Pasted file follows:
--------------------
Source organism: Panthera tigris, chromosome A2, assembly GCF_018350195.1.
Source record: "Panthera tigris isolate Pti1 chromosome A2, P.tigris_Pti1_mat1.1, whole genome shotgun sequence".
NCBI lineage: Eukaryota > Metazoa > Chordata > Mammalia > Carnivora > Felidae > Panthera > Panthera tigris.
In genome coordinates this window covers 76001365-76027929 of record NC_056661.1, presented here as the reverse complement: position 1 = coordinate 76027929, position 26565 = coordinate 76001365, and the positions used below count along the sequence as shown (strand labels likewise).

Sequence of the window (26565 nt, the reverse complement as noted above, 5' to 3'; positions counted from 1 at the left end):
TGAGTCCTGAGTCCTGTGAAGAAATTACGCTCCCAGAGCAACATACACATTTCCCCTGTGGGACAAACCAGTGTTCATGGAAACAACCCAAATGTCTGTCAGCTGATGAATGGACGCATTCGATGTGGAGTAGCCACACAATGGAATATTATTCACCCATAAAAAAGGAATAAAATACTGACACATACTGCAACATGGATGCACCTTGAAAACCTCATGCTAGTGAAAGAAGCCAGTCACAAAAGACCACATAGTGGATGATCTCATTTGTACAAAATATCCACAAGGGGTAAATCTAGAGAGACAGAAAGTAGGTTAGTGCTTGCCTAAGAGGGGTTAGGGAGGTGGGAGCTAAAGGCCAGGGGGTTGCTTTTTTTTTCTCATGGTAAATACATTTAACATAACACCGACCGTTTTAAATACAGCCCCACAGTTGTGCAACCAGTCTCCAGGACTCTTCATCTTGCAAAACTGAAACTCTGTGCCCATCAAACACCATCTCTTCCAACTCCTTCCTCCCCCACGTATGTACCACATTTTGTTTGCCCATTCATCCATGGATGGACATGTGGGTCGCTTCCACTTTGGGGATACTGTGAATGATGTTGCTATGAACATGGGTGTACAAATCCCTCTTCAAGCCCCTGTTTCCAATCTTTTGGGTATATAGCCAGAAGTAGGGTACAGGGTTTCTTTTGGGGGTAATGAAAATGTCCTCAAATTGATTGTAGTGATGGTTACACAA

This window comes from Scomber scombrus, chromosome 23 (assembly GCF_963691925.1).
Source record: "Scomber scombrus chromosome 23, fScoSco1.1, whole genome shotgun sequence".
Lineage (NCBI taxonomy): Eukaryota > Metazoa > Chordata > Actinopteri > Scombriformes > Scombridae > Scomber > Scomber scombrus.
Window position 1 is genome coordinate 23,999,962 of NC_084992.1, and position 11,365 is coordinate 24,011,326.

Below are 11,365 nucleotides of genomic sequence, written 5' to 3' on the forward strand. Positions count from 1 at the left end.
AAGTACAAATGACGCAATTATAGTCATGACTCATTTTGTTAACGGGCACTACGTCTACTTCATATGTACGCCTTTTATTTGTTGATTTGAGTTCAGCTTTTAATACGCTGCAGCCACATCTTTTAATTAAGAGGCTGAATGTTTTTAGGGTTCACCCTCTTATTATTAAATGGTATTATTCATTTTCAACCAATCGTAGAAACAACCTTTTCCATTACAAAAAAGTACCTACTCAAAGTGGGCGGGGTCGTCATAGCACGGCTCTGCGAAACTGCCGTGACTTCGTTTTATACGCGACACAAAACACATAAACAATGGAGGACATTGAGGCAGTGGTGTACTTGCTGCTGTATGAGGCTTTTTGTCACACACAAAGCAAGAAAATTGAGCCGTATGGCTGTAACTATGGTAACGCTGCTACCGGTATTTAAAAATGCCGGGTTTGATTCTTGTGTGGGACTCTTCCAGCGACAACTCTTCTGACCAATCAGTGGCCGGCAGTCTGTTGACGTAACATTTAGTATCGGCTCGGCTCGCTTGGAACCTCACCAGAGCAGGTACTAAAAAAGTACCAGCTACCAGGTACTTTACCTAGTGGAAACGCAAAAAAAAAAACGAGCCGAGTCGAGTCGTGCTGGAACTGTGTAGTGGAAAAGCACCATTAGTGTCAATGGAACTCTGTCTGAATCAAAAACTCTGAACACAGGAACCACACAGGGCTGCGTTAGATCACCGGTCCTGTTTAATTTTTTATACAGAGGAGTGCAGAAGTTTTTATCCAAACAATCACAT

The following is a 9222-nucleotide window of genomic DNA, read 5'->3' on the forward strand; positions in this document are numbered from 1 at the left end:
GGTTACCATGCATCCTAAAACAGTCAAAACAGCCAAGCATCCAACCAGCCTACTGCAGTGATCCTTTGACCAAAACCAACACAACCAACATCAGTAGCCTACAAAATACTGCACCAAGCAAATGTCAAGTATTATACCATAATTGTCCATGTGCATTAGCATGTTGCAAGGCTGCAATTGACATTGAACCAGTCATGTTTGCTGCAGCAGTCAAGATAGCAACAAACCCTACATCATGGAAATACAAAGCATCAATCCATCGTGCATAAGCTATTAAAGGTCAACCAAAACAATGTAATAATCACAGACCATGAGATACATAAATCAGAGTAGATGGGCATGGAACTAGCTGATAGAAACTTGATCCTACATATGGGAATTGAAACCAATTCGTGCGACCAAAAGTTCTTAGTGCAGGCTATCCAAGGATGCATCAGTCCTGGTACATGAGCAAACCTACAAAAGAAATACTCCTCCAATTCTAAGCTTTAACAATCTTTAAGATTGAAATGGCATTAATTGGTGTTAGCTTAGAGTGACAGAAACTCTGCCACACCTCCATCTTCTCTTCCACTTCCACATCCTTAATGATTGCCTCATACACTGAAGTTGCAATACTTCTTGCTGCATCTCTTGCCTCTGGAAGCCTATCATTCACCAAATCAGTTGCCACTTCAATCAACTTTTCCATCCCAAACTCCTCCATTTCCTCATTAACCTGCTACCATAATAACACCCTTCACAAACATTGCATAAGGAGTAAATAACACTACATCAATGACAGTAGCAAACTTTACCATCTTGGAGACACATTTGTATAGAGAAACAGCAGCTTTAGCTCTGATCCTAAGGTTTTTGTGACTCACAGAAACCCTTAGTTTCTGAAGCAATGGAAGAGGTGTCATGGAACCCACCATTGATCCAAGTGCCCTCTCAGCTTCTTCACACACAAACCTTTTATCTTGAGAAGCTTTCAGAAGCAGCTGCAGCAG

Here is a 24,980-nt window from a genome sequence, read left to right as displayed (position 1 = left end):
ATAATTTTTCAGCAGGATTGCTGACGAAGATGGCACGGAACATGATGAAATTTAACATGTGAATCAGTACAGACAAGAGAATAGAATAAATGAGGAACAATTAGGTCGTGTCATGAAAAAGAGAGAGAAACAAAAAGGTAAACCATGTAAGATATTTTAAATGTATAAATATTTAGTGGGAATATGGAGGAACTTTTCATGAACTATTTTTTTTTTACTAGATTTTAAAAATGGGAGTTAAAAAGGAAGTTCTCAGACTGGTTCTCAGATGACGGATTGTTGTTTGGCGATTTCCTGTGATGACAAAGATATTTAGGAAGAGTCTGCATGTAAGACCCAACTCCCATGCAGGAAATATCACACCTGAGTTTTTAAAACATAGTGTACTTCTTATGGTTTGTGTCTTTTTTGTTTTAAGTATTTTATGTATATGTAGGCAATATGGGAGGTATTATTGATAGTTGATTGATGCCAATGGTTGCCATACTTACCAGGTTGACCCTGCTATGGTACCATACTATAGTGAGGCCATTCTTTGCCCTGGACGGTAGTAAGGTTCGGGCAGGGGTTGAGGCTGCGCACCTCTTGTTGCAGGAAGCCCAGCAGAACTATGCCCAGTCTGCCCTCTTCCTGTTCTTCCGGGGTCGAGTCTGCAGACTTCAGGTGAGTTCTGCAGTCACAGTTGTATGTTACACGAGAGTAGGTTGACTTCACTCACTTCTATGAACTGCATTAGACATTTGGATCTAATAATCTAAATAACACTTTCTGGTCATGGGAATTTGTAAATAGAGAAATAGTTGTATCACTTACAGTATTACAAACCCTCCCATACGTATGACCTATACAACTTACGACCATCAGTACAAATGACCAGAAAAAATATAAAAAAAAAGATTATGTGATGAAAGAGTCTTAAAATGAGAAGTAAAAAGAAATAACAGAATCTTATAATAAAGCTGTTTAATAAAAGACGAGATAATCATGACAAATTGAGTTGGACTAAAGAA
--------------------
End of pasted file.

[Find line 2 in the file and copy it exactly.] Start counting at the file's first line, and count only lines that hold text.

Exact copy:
Source record: "Panthera tigris isolate Pti1 chromosome A2, P.tigris_Pti1_mat1.1, whole genome shotgun sequence".